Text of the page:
Are Transgender ‘Outing’ Policies Legal? Here’s What Some Experts Say.
Last week, California Atty. Gen. Rob Bonta filed a lawsuit against the Chino Valley Unified School District over its so-called transgender “outing” policy. The policy requires school staff to notify parents if their child identifies as transgender or gender-nonconforming.
The implications of the lawsuit are huge, and not limited to CVUSD. Murrieta Valley Unified and Temecula Valley Unified have adopted identical policies. Conservatives are pushing for more districts, including Orange Unified, to follow.
So how likely is the state to prevail in its lawsuit?
Experts who spoke to the Los Angeles Times agree the issue is complicated. Student privacy rights are cut-and-dry when it comes to third parties. They’re less clear when parents are involved.
In July, a federal court held that the Chico Unified School District did not violate a mother’s constitutional rights when it failed to inform her that her child was using pronouns of a different gender. U.S. District Court Judge John Mendez said the district had no obligation to inform the parent. But the case did not deal with whether a district can inform a parent of a student’s gender status.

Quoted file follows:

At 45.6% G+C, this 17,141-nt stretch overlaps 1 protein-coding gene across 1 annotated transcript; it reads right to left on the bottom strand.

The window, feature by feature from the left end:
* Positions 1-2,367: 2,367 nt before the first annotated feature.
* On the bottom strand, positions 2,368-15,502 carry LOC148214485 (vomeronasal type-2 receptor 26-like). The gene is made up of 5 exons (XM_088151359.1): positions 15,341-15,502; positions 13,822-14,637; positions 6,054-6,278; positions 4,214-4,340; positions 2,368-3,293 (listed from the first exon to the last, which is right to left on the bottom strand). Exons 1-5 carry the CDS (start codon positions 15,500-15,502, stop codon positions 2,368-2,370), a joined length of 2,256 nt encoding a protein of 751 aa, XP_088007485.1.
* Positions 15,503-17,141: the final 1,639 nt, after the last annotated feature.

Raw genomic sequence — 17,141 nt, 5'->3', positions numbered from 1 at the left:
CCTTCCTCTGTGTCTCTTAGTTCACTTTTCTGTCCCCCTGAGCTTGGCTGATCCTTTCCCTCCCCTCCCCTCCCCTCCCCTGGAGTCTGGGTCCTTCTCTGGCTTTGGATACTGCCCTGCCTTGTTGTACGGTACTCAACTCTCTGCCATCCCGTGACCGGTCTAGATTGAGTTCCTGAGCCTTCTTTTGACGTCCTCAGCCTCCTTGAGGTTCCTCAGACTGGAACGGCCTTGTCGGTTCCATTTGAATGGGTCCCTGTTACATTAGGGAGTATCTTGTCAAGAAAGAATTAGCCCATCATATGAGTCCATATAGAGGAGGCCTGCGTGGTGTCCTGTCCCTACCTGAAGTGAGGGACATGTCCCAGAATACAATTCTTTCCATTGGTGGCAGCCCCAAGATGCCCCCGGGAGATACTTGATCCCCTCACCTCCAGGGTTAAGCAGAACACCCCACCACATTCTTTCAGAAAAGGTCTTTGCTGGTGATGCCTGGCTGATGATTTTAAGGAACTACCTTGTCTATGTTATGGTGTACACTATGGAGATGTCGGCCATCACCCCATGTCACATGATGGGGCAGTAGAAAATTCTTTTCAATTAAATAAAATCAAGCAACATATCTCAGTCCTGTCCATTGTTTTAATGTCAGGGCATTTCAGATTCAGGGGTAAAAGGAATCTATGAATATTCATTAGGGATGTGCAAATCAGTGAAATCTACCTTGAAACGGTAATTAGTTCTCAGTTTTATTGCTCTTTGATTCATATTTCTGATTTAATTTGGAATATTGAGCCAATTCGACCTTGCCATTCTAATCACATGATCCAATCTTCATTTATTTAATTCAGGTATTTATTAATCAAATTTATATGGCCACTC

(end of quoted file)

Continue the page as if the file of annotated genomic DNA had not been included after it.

Bonta will largely rely on precedent from the C.N. vs. Wolf case, which was decided 17 years ago after a school informed a parent that their daughter had been caught kissing another girl. The court held that students have a right to privacy under California law in matters of sexual orientation.
But the Heritage Foundation’s Sarah Perry believes the case against CVUSD “is very likely to maneuver its way up to the Supreme Court” where conservatives hold a 6 to 3 majority. At that point, all bets are off.
In the past five years, the U.S. Supreme Court has shown an unusual willingness to overturn case law. It has bucked longstanding legal precedent, most notably in Dobbs v. Jackson Women's Health Organization, which held that the Constitution does not confer a woman’s right to abortion.